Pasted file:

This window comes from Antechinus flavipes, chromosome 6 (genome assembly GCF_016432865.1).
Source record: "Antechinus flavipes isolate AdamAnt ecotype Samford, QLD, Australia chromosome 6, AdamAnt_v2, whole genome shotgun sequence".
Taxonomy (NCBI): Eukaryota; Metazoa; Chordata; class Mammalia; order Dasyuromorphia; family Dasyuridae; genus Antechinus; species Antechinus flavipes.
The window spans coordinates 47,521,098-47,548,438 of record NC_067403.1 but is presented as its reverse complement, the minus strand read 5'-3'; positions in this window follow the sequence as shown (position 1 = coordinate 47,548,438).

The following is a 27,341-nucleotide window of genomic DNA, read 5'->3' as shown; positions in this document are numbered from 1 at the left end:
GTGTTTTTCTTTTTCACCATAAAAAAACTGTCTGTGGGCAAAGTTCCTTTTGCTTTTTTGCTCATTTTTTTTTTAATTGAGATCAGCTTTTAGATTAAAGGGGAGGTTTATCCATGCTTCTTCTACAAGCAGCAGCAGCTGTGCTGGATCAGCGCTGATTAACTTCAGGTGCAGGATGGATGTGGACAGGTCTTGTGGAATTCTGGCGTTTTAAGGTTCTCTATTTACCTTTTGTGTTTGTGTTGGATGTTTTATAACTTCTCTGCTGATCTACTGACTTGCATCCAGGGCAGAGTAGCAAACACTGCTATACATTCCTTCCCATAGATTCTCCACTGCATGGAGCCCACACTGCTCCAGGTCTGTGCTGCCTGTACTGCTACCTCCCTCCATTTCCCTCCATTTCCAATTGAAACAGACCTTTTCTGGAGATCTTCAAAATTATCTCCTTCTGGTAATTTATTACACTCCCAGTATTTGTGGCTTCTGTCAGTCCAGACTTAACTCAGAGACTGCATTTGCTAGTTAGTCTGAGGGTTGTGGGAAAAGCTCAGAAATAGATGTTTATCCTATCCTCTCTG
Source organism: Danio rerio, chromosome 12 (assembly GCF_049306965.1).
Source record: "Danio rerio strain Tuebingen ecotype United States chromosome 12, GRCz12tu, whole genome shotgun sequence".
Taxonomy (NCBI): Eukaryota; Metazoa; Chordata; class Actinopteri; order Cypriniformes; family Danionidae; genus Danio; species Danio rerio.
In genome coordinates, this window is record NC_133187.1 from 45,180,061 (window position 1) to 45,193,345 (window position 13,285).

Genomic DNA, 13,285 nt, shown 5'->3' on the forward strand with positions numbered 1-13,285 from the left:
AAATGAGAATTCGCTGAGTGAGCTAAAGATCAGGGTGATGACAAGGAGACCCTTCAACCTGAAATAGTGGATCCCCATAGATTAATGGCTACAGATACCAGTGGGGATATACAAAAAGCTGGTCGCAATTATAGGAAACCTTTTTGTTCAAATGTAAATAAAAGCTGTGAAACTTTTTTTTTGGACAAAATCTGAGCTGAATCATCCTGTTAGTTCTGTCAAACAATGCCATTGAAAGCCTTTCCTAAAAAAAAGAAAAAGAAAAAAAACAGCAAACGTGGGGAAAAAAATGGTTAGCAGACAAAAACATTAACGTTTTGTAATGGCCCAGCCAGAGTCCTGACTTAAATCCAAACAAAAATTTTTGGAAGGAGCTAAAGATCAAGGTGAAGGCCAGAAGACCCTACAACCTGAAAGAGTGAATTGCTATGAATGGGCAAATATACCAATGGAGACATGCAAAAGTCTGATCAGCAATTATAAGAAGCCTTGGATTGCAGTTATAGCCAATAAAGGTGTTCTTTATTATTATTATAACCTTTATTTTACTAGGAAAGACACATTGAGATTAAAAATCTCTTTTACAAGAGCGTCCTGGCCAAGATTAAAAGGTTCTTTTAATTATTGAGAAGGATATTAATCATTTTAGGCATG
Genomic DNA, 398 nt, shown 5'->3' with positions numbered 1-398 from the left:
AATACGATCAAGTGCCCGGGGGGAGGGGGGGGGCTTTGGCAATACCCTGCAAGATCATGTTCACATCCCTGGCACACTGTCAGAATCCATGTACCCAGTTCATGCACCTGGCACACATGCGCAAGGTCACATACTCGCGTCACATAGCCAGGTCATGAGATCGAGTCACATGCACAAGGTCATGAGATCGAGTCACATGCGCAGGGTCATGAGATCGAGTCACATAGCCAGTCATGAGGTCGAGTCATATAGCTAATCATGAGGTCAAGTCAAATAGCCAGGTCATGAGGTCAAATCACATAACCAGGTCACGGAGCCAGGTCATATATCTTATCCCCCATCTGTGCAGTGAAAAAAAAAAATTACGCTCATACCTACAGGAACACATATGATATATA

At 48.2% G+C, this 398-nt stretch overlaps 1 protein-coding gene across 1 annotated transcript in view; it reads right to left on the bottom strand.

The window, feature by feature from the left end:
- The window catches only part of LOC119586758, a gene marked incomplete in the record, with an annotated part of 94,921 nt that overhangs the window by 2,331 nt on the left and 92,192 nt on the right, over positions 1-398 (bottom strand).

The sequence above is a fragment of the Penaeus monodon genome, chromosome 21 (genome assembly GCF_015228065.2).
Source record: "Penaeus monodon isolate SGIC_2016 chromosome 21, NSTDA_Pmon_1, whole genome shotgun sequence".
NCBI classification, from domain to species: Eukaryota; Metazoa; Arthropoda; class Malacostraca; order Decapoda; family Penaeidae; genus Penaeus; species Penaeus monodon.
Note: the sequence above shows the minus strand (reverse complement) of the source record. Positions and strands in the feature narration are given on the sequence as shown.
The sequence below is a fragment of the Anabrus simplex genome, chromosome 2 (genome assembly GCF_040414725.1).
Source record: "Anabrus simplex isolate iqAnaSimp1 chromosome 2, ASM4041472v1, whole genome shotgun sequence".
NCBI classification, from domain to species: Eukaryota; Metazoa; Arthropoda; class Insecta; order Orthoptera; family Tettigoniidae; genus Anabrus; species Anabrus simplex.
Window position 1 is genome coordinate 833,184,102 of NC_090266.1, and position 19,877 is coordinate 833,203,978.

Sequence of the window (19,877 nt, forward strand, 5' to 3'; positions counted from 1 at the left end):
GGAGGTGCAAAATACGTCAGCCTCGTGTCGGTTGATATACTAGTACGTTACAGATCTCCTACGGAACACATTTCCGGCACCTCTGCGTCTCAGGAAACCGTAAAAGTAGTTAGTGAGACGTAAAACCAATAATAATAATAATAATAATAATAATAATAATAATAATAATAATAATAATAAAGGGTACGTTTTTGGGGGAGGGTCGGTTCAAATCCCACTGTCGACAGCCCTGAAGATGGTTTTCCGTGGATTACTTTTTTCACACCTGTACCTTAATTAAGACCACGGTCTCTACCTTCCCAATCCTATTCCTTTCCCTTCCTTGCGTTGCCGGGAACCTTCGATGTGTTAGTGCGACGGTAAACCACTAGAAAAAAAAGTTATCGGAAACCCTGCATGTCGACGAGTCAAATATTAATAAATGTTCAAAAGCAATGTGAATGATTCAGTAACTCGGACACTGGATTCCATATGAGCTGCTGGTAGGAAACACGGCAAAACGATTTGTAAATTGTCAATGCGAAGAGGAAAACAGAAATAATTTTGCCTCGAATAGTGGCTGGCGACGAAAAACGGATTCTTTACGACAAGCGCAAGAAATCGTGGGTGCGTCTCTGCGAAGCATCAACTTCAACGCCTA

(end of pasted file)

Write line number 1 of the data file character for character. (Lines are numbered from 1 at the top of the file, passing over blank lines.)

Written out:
This window comes from Antechinus flavipes, chromosome 6 (genome assembly GCF_016432865.1).